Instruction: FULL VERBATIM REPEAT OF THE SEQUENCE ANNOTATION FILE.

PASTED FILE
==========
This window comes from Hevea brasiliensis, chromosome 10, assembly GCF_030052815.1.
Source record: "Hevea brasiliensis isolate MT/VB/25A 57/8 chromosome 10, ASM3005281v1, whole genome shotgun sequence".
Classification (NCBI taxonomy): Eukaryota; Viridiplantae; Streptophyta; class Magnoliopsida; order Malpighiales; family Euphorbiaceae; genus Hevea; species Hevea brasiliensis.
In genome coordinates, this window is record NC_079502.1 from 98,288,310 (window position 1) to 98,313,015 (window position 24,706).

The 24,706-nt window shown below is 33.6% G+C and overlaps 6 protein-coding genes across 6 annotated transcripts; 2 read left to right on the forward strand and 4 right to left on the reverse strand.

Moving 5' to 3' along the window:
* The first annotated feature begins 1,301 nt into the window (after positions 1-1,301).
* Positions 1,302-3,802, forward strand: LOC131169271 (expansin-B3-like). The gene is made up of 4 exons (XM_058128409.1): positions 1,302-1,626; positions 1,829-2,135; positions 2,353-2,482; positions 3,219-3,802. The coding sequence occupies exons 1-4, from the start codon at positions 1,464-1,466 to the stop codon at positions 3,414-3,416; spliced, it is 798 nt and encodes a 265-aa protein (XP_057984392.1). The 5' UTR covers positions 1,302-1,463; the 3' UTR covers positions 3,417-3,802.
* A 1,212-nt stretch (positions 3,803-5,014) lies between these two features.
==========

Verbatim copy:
This window comes from Hevea brasiliensis, chromosome 10, assembly GCF_030052815.1.
Source record: "Hevea brasiliensis isolate MT/VB/25A 57/8 chromosome 10, ASM3005281v1, whole genome shotgun sequence".
Classification (NCBI taxonomy): Eukaryota; Viridiplantae; Streptophyta; class Magnoliopsida; order Malpighiales; family Euphorbiaceae; genus Hevea; species Hevea brasiliensis.
In genome coordinates, this window is record NC_079502.1 from 98,288,310 (window position 1) to 98,313,015 (window position 24,706).

The 24,706-nt window shown below is 33.6% G+C and overlaps 6 protein-coding genes across 6 annotated transcripts; 2 read left to right on the forward strand and 4 right to left on the reverse strand.

Moving 5' to 3' along the window:
* The first annotated feature begins 1,301 nt into the window (after positions 1-1,301).
* Positions 1,302-3,802, forward strand: LOC131169271 (expansin-B3-like). The gene is made up of 4 exons (XM_058128409.1): positions 1,302-1,626; positions 1,829-2,135; positions 2,353-2,482; positions 3,219-3,802. The coding sequence occupies exons 1-4, from the start codon at positions 1,464-1,466 to the stop codon at positions 3,414-3,416; spliced, it is 798 nt and encodes a 265-aa protein (XP_057984392.1). The 5' UTR covers positions 1,302-1,463; the 3' UTR covers positions 3,417-3,802.
* A 1,212-nt stretch (positions 3,803-5,014) lies between these two features.